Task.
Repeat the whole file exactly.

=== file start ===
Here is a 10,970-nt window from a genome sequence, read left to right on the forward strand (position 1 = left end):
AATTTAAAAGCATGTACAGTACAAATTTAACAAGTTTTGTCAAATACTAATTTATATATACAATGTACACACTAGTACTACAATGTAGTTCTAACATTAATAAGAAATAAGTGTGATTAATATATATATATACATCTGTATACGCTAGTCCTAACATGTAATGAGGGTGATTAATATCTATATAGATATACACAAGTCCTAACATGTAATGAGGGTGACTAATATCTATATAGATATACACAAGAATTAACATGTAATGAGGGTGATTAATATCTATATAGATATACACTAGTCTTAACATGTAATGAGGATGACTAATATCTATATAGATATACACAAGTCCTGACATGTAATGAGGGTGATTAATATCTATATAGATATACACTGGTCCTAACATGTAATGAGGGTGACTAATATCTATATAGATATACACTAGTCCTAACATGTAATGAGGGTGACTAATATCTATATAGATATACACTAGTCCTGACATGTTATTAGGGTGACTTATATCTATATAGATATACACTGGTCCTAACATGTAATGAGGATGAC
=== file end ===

Here is a 10,970-nt window from a genome sequence, read left to right on the forward strand (position 1 = left end):
AATTTAAAAGCATGTACAGTACAAATTTAACAAGTTTTGTCAAATACTAATTTATATATACAATGTACACACTAGTACTACAATGTAGTTCTAACATTAATAAGAAATAAGTGTGATTAATATATATATATACATCTGTATACGCTAGTCCTAACATGTAATGAGGGTGATTAATATCTATATAGATATACACAAGTCCTAACATGTAATGAGGGTGACTAATATCTATATAGATATACACAAGAATTAACATGTAATGAGGGTGATTAATATCTATATAGATATACACTAGTCTTAACATGTAATGAGGATGACTAATATCTATATAGATATACACAAGTCCTGACATGTAATGAGGGTGATTAATATCTATATAGATATACACTGGTCCTAACATGTAATGAGGGTGACTAATATCTATATAGATATACACTAGTCCTAACATGTAATGAGGGTGACTAATATCTATATAGATATACACTAGTCCTGACATGTTATTAGGGTGACTTATATCTATATAGATATACACTGGTCCTAACATGTAATGAGGATGAC